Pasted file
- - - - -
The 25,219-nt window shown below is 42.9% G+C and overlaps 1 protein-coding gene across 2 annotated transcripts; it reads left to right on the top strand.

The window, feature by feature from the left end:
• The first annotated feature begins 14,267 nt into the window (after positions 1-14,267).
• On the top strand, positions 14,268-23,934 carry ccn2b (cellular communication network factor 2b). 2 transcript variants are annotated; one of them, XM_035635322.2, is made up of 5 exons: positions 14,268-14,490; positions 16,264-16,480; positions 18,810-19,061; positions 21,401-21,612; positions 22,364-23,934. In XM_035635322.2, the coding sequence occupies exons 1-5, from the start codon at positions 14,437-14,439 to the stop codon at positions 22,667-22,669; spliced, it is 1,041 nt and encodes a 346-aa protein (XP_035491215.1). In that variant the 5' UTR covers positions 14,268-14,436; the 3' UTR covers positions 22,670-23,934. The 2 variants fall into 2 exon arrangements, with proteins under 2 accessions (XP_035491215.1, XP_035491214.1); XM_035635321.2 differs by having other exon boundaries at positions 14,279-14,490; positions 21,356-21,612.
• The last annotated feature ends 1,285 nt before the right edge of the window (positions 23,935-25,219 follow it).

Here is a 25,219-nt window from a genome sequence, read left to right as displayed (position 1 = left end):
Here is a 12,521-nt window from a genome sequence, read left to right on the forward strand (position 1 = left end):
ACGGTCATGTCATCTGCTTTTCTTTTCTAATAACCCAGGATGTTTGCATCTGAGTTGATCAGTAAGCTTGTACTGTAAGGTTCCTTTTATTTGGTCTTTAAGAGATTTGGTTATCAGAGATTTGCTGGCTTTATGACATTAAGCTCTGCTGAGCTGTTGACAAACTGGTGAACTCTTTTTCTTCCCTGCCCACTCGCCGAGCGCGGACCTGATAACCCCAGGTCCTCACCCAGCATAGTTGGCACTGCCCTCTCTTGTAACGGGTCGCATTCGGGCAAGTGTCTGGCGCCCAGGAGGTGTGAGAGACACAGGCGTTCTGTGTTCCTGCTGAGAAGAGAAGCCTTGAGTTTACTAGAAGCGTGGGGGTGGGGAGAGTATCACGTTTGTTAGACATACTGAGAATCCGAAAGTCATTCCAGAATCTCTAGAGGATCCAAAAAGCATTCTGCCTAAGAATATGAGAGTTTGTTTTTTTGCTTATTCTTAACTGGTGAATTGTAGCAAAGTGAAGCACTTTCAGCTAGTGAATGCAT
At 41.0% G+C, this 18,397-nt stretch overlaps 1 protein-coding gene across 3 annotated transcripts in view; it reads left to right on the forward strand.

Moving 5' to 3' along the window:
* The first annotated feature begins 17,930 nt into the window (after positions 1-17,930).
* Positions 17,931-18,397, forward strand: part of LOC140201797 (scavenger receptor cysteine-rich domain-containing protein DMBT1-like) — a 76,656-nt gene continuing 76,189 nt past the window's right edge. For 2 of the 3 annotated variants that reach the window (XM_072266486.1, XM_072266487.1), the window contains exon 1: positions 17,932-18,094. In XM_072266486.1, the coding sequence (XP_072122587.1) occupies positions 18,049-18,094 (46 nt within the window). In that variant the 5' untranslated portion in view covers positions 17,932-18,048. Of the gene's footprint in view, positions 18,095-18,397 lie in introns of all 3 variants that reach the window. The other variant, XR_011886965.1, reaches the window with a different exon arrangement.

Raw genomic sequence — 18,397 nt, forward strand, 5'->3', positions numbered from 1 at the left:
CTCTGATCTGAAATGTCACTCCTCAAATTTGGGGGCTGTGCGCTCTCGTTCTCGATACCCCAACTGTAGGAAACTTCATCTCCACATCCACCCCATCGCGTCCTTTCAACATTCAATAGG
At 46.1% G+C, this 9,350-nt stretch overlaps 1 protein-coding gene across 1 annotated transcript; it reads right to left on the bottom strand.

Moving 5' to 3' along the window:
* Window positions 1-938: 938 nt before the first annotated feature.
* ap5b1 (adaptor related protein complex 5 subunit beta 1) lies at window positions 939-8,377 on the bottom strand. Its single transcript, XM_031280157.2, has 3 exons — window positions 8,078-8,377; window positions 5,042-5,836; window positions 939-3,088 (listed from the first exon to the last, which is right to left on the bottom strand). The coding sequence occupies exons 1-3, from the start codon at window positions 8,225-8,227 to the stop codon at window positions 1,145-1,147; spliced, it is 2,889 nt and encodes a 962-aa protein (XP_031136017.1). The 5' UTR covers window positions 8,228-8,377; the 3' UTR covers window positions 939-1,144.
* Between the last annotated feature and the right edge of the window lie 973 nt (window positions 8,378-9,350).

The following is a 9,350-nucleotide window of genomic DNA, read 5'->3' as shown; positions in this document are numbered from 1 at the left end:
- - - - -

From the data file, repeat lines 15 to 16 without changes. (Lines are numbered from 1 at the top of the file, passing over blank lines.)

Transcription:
At 46.1% G+C, this 9,350-nt stretch overlaps 1 protein-coding gene across 1 annotated transcript; it reads right to left on the bottom strand.

Moving 5' to 3' along the window: